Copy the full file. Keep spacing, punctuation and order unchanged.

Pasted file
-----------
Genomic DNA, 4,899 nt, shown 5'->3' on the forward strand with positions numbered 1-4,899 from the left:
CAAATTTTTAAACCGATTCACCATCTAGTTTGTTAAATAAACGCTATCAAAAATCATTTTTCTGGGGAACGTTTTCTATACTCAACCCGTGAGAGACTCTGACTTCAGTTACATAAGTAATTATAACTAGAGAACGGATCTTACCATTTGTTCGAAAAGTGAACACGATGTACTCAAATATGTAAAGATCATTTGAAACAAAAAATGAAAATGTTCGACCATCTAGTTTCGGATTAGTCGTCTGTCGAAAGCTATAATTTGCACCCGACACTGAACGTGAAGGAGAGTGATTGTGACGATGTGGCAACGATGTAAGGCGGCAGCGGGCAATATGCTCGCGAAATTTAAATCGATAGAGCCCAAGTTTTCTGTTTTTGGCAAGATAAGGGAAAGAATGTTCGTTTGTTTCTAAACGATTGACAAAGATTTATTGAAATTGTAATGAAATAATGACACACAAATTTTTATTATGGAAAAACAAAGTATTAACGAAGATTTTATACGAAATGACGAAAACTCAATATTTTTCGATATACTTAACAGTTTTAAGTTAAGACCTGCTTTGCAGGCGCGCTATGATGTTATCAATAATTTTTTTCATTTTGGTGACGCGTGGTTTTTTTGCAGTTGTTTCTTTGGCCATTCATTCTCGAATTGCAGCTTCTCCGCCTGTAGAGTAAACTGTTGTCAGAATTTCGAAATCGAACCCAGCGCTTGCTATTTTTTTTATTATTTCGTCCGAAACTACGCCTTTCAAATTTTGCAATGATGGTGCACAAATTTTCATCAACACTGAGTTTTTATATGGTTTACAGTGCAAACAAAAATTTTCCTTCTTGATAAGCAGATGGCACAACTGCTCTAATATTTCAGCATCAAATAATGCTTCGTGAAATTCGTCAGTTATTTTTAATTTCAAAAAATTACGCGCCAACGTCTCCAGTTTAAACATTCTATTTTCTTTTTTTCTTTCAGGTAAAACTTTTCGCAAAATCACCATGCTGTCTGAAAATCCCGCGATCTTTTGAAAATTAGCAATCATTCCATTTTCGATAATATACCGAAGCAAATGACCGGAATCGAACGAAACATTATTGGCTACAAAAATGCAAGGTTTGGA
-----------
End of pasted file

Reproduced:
Genomic DNA, 4,899 nt, shown 5'->3' on the forward strand with positions numbered 1-4,899 from the left:
CAAATTTTTAAACCGATTCACCATCTAGTTTGTTAAATAAACGCTATCAAAAATCATTTTTCTGGGGAACGTTTTCTATACTCAACCCGTGAGAGACTCTGACTTCAGTTACATAAGTAATTATAACTAGAGAACGGATCTTACCATTTGTTCGAAAAGTGAACACGATGTACTCAAATATGTAAAGATCATTTGAAACAAAAAATGAAAATGTTCGACCATCTAGTTTCGGATTAGTCGTCTGTCGAAAGCTATAATTTGCACCCGACACTGAACGTGAAGGAGAGTGATTGTGACGATGTGGCAACGATGTAAGGCGGCAGCGGGCAATATGCTCGCGAAATTTAAATCGATAGAGCCCAAGTTTTCTGTTTTTGGCAAGATAAGGGAAAGAATGTTCGTTTGTTTCTAAACGATTGACAAAGATTTATTGAAATTGTAATGAAATAATGACACACAAATTTTTATTATGGAAAAACAAAGTATTAACGAAGATTTTATACGAAATGACGAAAACTCAATATTTTTCGATATACTTAACAGTTTTAAGTTAAGACCTGCTTTGCAGGCGCGCTATGATGTTATCAATAATTTTTTTCATTTTGGTGACGCGTGGTTTTTTTGCAGTTGTTTCTTTGGCCATTCATTCTCGAATTGCAGCTTCTCCGCCTGTAGAGTAAACTGTTGTCAGAATTTCGAAATCGAACCCAGCGCTTGCTATTTTTTTTATTATTTCGTCCGAAACTACGCCTTTCAAATTTTGCAATGATGGTGCACAAATTTTCATCAACACTGAGTTTTTATATGGTTTACAGTGCAAACAAAAATTTTCCTTCTTGATAAGCAGATGGCACAACTGCTCTAATATTTCAGCATCAAATAATGCTTCGTGAAATTCGTCAGTTATTTTTAATTTCAAAAAATTACGCGCCAACGTCTCCAGTTTAAACATTCTATTTTCTTTTTTTCTTTCAGGTAAAACTTTTCGCAAAATCACCATGCTGTCTGAAAATCCCGCGATCTTTTGAAAATTAGCAATCATTCCATTTTCGATAATATACCGAAGCAAATGACCGGAATCGAACGAAACATTATTGGCTACAAAAATGCAAGGTTTGGA